When Deborah Meaden joined forces with us at Female Invest to impart her knowledge on all things sustainable investing, we were (unsurprisingly) over the moon to have her support our mission to close the financial gender gap. Because if there’s a glass ceiling, Deborah Meaden has certainly smashed it.
As UK’s leading businesswoman and investor, best known for her appearance on UK’s Dragon’s Den, Deborah generated £30 million fortune from her family business, before proceeding to make her mark in more than 20 different businesses. And she isn’t stopping anytime soon.
But Deborah stretches beyond the financial aspect when it comes to her investing decisions. For her, it’s not just about money, but more importantly, her impact. Which is why in every business decision she makes, she keeps her sustainable hat on, with the intention of creating change for her wallet and the planet too. So why should you, more than ever, invest sustainably? And how does a dragon like Deborah grow a business with ethics in mind?
Step 1: Define what sustainability is to you
The common misconception about sustainable investing is that it’s to make the world a greener and cleaner place. But the reality is that sustainable investing is so much broader than that, and therefore requires you to figure out what it means to you – and to you only.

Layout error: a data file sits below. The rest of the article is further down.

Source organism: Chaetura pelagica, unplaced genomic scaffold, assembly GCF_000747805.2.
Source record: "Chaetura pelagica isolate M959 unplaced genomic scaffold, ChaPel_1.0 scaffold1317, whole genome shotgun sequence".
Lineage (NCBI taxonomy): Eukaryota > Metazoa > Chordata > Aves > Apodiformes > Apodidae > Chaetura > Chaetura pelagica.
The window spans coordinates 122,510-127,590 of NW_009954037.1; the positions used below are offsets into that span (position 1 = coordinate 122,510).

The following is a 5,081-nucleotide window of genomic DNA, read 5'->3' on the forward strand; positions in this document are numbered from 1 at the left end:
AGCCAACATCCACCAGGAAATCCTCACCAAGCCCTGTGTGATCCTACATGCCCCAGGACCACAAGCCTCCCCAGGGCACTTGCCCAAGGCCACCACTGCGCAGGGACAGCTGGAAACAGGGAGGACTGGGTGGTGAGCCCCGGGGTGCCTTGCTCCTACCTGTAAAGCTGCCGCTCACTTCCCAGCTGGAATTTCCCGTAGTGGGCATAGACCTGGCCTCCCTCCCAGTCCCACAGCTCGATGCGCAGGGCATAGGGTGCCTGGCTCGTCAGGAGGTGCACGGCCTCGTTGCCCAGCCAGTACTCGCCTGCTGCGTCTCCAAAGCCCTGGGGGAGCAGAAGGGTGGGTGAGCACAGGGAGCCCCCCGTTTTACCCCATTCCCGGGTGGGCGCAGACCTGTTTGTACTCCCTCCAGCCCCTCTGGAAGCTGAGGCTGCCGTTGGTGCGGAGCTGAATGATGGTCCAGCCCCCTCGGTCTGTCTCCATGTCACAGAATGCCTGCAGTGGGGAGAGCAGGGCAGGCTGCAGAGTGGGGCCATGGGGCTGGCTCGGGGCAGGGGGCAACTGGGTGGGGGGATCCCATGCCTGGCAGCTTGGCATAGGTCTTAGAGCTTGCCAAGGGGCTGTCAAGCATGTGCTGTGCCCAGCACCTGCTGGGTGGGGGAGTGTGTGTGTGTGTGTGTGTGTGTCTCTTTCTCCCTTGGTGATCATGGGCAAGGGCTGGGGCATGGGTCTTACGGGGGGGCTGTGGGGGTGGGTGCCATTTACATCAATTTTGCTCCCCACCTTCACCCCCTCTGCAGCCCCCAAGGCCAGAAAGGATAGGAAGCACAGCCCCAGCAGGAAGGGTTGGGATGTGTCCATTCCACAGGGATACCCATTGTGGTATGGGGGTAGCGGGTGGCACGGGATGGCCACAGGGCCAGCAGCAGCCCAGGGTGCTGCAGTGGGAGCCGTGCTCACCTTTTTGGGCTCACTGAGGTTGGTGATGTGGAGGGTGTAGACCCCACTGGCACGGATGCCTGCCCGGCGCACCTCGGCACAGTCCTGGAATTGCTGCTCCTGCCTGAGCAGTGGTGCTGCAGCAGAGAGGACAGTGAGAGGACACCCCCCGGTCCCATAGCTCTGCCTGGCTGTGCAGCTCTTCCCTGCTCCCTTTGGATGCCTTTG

As Deborah puts it: “Sustainability is a word that covers so much and actually if you want to really make a difference, then you need to describe what your sustainability means. What matters to you is not the same as what matters to me. So the very first thing I talk about is what is your sustainable – what do you really really care about? Because it’s never simple. What’s good for the planet might not be good for fair trade. So without understanding your priority, you’ll never really get to the bottom of what difference you’ve made because it won’t necessarily be the things that matter to you.
“People’s words are now matching their actions so I think we’ve moved into a whole different phase. And funnily enough if you’re looking at mid to long-term investing, if you’re not going into sustainables, you should reconsider.”
Step 2: Map your definition of sustainability with your investments
If there’s one thing we advocate for at Female Invest, it’s that you should always marry up your values with your investments. And Deborah is no stranger to this idea. As she put it “you need to define your version of sustainability because then you have a map that you can map against the businesses and the investments you’re looking at”, adding that you should “look for those businesses that closely match the priorities you’ve got.”
So ask yourself: what is the most important aspect that you want to put your money into? Is it clean energy? Is it women in leadership? Or perhaps it’s something else entirely. Knowing your priorities and values is key, as it lays the groundwork for your strategy.
“Sustainable investing is all about long-termism"
Step 3: Embrace a long-term approach
According to Deborah “Sustainable investing is all about long-termism. The whole issue around sustainability for the planet is that we’re actually shortening our horizons because we’re doing so much damage. And in business, that’s a language we understand. So we just need to think about our businesses.”